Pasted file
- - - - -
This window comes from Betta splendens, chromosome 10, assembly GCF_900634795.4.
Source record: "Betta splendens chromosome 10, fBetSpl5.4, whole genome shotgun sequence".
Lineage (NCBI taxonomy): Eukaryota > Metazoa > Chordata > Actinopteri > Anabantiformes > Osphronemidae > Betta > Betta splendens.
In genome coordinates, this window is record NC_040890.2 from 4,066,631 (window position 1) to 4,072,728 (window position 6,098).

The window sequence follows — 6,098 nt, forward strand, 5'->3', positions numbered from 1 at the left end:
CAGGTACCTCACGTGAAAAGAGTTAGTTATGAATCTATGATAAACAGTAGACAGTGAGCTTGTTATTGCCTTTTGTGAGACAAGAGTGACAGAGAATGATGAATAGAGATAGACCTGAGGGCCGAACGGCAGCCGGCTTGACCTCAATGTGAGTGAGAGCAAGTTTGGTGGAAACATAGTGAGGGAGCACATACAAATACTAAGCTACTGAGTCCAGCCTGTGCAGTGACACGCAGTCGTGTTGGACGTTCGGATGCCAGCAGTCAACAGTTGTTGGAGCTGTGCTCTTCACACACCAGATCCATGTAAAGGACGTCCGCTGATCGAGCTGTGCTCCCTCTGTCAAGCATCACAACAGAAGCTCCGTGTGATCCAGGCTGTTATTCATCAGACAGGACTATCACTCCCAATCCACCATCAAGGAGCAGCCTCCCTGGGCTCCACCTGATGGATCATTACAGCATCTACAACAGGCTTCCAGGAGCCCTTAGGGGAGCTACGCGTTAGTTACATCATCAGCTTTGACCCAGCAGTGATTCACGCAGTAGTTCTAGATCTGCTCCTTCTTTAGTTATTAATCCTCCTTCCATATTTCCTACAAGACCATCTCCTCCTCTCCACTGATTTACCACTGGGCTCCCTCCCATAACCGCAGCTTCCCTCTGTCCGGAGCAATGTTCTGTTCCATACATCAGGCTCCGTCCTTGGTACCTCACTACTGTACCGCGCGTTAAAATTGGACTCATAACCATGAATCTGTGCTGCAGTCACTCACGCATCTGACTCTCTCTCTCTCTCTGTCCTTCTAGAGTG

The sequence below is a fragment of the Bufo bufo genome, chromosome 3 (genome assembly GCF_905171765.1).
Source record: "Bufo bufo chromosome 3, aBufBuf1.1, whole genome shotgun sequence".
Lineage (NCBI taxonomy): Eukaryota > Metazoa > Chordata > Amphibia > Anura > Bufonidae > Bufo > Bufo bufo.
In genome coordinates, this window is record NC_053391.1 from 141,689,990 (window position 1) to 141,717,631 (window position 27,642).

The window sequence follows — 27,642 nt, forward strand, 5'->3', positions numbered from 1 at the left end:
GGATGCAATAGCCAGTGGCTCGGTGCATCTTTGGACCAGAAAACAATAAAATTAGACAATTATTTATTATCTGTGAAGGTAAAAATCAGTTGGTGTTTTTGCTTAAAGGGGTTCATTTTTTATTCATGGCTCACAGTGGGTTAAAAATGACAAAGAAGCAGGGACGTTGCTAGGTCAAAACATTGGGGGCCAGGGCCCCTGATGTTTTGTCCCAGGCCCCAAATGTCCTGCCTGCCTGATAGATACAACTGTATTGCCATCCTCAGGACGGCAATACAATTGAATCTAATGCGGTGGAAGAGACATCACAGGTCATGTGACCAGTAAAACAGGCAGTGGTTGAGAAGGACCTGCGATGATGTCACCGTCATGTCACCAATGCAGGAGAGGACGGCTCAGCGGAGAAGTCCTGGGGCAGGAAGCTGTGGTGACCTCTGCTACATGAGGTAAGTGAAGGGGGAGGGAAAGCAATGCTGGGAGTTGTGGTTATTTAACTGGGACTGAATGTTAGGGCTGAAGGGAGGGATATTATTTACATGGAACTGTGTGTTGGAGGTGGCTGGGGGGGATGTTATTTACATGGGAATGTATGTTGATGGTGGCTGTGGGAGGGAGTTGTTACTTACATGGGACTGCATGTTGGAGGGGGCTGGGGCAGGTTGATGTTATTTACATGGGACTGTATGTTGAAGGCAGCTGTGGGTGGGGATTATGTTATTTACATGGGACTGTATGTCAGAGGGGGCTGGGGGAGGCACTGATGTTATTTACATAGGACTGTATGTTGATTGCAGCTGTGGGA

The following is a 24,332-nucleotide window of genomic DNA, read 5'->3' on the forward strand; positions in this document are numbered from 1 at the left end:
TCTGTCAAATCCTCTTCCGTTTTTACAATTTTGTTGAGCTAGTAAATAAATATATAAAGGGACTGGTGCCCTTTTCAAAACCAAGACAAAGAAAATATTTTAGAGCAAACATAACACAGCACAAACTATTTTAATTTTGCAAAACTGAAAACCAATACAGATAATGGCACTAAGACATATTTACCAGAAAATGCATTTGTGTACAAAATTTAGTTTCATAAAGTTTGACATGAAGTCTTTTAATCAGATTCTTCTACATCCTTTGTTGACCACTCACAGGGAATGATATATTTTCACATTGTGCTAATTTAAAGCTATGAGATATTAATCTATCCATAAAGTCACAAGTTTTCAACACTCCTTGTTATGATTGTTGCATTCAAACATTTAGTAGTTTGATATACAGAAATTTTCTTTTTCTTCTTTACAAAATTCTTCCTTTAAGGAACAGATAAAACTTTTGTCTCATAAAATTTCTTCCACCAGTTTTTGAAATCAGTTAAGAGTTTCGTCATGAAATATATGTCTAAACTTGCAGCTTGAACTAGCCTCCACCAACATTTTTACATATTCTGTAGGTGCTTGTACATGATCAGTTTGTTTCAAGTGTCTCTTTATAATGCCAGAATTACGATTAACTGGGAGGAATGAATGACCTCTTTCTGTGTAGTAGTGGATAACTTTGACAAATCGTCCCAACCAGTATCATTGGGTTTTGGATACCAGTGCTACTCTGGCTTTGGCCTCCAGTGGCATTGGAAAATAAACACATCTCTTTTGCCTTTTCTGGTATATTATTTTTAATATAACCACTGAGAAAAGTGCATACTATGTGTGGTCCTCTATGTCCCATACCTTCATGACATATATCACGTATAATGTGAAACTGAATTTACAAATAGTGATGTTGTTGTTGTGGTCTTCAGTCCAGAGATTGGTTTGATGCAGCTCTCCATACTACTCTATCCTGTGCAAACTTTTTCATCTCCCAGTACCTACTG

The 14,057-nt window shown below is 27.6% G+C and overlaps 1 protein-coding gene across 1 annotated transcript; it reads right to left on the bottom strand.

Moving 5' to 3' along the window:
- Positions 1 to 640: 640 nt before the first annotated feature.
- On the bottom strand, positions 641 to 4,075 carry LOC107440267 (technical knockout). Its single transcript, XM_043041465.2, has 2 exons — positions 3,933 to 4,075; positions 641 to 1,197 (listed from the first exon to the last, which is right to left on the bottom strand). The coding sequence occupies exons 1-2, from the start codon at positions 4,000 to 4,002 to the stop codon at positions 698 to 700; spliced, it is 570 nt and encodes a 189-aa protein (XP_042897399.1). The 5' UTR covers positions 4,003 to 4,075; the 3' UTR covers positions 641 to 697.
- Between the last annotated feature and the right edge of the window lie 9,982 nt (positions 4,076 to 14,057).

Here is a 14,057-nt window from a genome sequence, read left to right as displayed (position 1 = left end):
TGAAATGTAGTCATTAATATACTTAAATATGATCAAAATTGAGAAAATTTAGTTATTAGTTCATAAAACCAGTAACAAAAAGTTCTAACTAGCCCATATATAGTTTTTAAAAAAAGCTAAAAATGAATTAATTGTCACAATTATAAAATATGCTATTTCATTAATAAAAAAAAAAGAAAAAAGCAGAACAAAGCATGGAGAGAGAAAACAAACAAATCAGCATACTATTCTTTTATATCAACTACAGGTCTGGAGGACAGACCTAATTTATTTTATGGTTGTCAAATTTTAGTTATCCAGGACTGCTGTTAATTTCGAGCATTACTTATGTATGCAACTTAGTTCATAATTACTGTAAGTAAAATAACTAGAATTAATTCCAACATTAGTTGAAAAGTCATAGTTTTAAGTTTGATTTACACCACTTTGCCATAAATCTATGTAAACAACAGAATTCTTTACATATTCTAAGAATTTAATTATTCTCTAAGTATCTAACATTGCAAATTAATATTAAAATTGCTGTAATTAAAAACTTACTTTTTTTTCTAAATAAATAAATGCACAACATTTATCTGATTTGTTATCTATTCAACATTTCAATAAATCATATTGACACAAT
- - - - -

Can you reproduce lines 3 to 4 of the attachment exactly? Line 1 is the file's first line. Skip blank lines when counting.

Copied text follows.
Lineage (NCBI taxonomy): Eukaryota > Metazoa > Chordata > Actinopteri > Anabantiformes > Osphronemidae > Betta > Betta splendens.
In genome coordinates, this window is record NC_040890.2 from 4,066,631 (window position 1) to 4,072,728 (window position 6,098).